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Lablab - (L.)Sweet.

Common Name Hyacinth Bean, Bonavist-bean
Family Fabaceae or Leguminosae
USDA hardiness 8-9
Known Hazards The raw seed is poisonous[34].
Habitats Not known in a truly wild situation.
Range Probably originated in the Tropics but has been cultivated for so long that its origins are obscure.
Edibility Rating    (4 of 5)
Other Uses    (0 of 5)
Weed Potential No
Medicinal Rating    (2 of 5)
Care
Tender Moist Soil Full sun
Lablab Hyacinth Bean, Bonavist-bean


http://commons.wikimedia.org/wiki/File:Lablab_purpureus_Blanco2.292-cropped.jpg
Lablab Hyacinth Bean, Bonavist-bean
http://commons.wikimedia.org/wiki/User:Dalgial

 

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Summary

Bloom Color: Pink. Main Bloom Time: Early summer, Early fall, Late summer, Mid summer. Form: Spreading or horizontal.


Physical Characteristics

 icon of manicon of flower
Lablab is a PERENNIAL CLIMBER growing to 2 m (6ft 7in) at a fast rate.
It is hardy to zone (UK) 10 and is frost tender. It is in flower from July to September, and the seeds ripen from September to October. The species is hermaphrodite (has both male and female organs) and is pollinated by Insects.
It can fix Nitrogen.
Suitable for: light (sandy), medium (loamy) and heavy (clay) soils and prefers well-drained soil. Suitable pH: acid, neutral and basic (alkaline) soils. It cannot grow in the shade. It prefers moist soil and can tolerate drought.

Synonyms

L. vulgaris. Dolichos lablab. L.

Habitats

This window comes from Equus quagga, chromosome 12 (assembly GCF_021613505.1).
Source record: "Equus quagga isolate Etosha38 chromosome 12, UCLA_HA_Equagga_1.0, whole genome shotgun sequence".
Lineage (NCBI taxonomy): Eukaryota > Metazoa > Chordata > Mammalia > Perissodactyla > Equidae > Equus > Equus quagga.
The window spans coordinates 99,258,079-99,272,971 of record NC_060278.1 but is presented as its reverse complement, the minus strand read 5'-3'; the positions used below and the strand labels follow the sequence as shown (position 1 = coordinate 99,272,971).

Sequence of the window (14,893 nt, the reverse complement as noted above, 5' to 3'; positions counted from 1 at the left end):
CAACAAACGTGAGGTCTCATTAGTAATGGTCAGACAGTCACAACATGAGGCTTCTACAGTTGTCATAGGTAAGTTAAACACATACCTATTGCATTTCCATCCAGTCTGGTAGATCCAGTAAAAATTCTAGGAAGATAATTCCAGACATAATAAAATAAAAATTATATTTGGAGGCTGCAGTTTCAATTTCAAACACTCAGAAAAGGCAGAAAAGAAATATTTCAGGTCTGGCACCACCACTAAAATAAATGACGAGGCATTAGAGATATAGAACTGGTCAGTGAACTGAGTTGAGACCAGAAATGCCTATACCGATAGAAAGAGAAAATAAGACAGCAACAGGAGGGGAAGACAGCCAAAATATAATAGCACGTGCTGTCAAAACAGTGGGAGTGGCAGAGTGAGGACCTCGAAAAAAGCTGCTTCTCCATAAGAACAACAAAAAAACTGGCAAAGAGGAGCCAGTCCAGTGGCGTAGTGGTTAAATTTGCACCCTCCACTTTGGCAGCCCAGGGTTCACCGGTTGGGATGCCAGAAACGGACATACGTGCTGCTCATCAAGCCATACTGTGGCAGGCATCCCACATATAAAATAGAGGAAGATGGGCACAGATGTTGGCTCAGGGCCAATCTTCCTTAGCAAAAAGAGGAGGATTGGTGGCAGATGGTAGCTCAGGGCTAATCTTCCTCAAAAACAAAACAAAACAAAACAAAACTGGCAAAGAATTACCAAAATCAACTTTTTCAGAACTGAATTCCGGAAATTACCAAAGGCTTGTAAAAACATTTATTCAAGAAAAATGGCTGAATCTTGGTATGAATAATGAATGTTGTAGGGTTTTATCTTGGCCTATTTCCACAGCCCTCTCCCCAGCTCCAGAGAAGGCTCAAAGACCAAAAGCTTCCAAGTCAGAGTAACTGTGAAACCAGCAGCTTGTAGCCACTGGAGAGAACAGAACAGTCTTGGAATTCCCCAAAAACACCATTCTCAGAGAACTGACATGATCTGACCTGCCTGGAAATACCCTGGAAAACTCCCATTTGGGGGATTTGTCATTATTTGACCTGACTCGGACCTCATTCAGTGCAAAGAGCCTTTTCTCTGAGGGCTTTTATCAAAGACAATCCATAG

Edible Uses

The mature seed is edible as long as it is thoroughly cooked[2, 27, 33, 34, 74, 171]. It has a mild flavour, is rich in protein and can be used as a staple food. The seed can also be prepared as 'tofu' or be fermented into 'tempeh' in the same way that soya beans are used in Japan[183]. The seed can also be sprouted and eaten raw, when it is comparable to mung bean sprouts[179, 183]. A nutritional analysis is available[218]. The tender young seedpods and immature seeds can be eaten raw or cooked. They can be used as a green vegetable like French beans[46, 74, 114]. They are also used as a curry vegetable[183]. The immature seedpod contains 3.2% protein, 0.8% fat, 5.4% carbohydrate, 0.81% ash. It is rich in vitamin B1[179]. Leaves - they must be cooked[160, 179]. They can also be dried for later use[183]. The leaves are used as a greens just like spinach[183]. They contain up to 28% protein[160] (dry weight?). Flowers - raw or cooked in soups and stews[183]. Root - large and starchy[183].